Following a strong month in August, the last two weeks have seen a gentle drift in markets. The main point of focus in the coming days will be the US Federal Reserve’s (“Fed”) interest rate setting meeting on 21 September. Signals from a number of countries reflect a slight slowdown in economic growth globally as the Delta COVID variant progresses, but consumer activity remains strong and inflation numbers have not, so far, spooked the market. The Fed is likely to reiterate its ‘firm hand on the tiller’ stance and may indicate a delay in its plans to reduce its bond buying programme. This could bring an element of cheer to investors. Seasonally, September and October can be tricky months for public markets but if the Fed delivers a calm message and the corporate results season, which kicks off in the second week of October, is as robust as expected the markets may regain their composure relatively quickly.
The MSCI World Index ($) reached new highs over the first week of the fortnight (3,169.64 on 6th September), whilst the S&P 500 and European Stoxx 600 indices both hovered around their all-time highs. Further records were broken in the commodity market, where the Bloomberg Commodity Spot Index, which tracks prices of futures contracts in commodities, made a fresh high for the decade. The energy sector is up 23.2% year to date whilst the West Texas Intermediary (“WTI”) Cushing Crude Oil Spot Price ($) is up an eyewatering 49.6% in 2021. Risk assets lost ground in the second week of September, mainly over fears of asset purchases being tapered and owing to the perceived risk of inflation. Sovereign bond markets fell, with the yield on the benchmark 10-year Treasury reaching its highest point (1.35%) in two months.
If Emma Raducanu’s US Open victory was unexpected, so too were the official UK CPI figures which came in at 3.2% in August, the highest level since March 2012 and significantly over the 2.9% expected. This shows that inflation is still a very real concern to both markets and investors. The result also exceeded the Bank of England’s Staff Estimates of 3.0% quoted in their August note and with investors pricing in potential future interest rate hikes, short-term bond yields rose to their highest levels in just over a year. On the other side of the Atlantic, US CPI came in slightly below expectations (for the first time since November 2020) with the month-on-month reading at 0.3% against a widely expected 0.4%. US bonds, in particular Treasuries, rallied on the news, while bank shares sold off.
Whilst the outlook for the COVID-19 pandemic seems to be gradually improving on a global level, with cases and deaths steadily declining, there have been renewed pressures on governmental bodies to provide plans for the winter months. The UK, along with nine other nations, is scheduling a roll-out of winter ‘booster’ vaccinations (due in November) for an eligible group of 25-30m people, with health and social care workers being prioritised before the over-50s. The UK Prime Minister also announced that COVID-19 may just have to be “something we are to live with” and depending on the strain on the NHS, Johnson has said that the UK could see a return of mandatory face coverings, vaccine passports and a return to working from home through the winter.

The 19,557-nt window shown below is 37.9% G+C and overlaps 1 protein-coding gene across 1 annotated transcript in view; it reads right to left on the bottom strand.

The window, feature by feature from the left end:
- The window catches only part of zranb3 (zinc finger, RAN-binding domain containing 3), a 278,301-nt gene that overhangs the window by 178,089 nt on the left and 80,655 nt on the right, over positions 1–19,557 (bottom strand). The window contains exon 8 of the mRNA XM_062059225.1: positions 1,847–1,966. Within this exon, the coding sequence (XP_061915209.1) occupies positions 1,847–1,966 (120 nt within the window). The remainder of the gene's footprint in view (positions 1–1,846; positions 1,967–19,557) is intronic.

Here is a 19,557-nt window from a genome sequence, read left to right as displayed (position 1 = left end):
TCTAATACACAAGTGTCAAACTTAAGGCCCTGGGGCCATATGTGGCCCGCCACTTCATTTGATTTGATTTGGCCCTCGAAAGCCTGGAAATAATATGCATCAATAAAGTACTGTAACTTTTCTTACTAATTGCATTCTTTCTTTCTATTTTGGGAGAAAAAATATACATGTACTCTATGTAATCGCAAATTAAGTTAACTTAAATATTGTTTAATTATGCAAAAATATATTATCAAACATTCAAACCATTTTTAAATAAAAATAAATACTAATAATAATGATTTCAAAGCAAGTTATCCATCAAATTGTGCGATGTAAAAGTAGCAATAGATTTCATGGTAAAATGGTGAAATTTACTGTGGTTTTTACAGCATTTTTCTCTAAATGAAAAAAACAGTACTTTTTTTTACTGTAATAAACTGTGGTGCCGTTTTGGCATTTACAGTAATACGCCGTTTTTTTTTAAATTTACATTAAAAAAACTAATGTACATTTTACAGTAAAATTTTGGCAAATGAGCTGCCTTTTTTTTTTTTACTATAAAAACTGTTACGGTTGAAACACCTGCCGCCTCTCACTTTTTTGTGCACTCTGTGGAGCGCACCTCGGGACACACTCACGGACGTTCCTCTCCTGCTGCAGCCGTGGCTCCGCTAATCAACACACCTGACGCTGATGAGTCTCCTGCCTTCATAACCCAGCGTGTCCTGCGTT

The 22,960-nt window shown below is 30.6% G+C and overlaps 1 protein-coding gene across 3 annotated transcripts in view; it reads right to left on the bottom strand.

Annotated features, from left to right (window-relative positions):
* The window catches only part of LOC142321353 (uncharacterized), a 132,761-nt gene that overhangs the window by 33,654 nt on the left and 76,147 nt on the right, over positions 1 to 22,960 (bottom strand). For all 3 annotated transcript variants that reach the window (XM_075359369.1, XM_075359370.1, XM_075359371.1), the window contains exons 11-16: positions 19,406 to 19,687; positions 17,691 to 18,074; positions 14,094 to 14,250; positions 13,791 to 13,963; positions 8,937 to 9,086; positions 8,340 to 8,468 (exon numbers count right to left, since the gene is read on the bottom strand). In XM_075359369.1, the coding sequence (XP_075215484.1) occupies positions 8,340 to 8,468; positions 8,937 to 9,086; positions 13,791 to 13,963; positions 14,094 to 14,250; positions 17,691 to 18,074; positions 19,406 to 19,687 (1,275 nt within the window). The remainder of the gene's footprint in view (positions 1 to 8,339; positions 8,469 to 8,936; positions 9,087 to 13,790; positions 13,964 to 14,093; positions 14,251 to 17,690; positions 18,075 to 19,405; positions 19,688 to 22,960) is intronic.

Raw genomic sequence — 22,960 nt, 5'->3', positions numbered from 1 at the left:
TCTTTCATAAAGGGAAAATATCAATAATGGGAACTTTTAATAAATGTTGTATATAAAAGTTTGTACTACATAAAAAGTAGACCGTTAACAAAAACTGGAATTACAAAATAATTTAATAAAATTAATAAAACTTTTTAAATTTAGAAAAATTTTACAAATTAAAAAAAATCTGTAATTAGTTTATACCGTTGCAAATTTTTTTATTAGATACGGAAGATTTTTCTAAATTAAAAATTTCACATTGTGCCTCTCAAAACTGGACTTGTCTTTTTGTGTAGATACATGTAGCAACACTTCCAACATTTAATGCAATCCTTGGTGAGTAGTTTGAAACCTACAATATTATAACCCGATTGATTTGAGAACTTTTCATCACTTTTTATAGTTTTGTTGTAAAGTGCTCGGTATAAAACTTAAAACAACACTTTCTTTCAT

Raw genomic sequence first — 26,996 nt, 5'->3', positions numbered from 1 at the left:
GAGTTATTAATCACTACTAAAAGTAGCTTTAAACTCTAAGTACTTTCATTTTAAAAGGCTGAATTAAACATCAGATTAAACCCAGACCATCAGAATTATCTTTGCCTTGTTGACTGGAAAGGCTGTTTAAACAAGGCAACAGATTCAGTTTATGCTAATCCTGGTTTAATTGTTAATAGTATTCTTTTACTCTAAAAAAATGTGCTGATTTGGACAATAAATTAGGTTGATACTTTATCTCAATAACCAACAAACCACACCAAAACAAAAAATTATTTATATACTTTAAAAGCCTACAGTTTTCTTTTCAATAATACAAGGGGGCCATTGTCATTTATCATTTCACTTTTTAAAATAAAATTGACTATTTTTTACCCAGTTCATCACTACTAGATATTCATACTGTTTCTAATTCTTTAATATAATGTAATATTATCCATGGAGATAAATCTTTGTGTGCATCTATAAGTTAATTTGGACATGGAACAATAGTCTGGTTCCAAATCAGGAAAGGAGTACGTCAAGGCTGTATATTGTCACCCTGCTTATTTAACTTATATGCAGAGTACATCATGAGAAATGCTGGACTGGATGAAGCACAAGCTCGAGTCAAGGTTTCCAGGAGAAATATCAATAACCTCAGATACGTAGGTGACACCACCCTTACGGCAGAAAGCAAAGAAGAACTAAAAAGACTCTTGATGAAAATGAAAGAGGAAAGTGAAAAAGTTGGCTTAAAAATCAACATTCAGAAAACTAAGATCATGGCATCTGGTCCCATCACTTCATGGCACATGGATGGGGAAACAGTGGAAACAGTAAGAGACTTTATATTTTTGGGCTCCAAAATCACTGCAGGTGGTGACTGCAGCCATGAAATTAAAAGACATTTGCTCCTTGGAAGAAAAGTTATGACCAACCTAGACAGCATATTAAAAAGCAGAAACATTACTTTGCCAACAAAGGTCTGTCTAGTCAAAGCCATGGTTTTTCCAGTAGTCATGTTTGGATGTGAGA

Staying in the UK, Prime Minister Boris Johnson managed to convince Tory rebels to vote in favour of a 1.25% increase to National Insurance contributions as well as dividend income, winning by a comfortable majority of 317 votes to 256. Despite reneging on one of his key manifesto pledges to keep taxes unchanged, the hike is the largest since 1950 and will raise nearly £12bn a year which will predominantly be allocated to social care and the ever-under-funded NHS. We expect tax rates to rise elsewhere too. In the US, the influential Democratic Congressman Richard Neal published his proposal to increase the top rate of federal tax on individual’s income to 39.6% from 37%, whilst President Biden would like to increase the capital gains tax rate from 20% to 39.6%
Remarkably, it was announced over the fortnight that El Salvador in Central America has officially recognised Bitcoin as legal tender. Salvadorans can now download the “Chivo” (colloquially translated as ‘cool’) digital wallet, which despite being inundated with malfunctions and bugs, allows crypto payments to be made in shops, bars and restaurants. It’s even possible to pay a tax bill in Bitcoin. Residents were initially given a $50 welcome bonus (equivalent to c.0.00065 Bitcoin) but the decision has not been unanimously accepted. Thousands of demonstrators took to the streets in protest of President Nayib Bukele’s decision and activist Dora Rivera was reported to say, “Enough already! What the government is doing is arrogant, and authoritarianism.” The protests were largely harmless apart from a Bitcoin ATM being set on fire.
If the US and UK CPI releases were the main show, the US jobs report for August was certainly the warm-up act. Nonfarm Payroll growth in August came in at a disappointing 235k when economists had been predicting 720k new hires. This is significant as it has a bearing on whether the US government decides further fiscal stimulus might be required.
There were fewer people in the US filing for unemployment benefits as the US weekly initial jobless claims came in 25,000 lower than expected at 310,000 for the week to 4 September. These figures were slightly distorted by delays in applications owing to hurricane Ida, but it is encouraging to see the lowest reading since the pandemic began. The jobs market is gradually getting back on its feet, supported further by news that the National Federation of Independent Businesses’ Small Business Optimism Index came in at 100.1, slightly above the expected reading of 99.0 – this index measures the proportion of business owners who plan to increase employment, inventories, and capital outlays.
Download the bulletin here.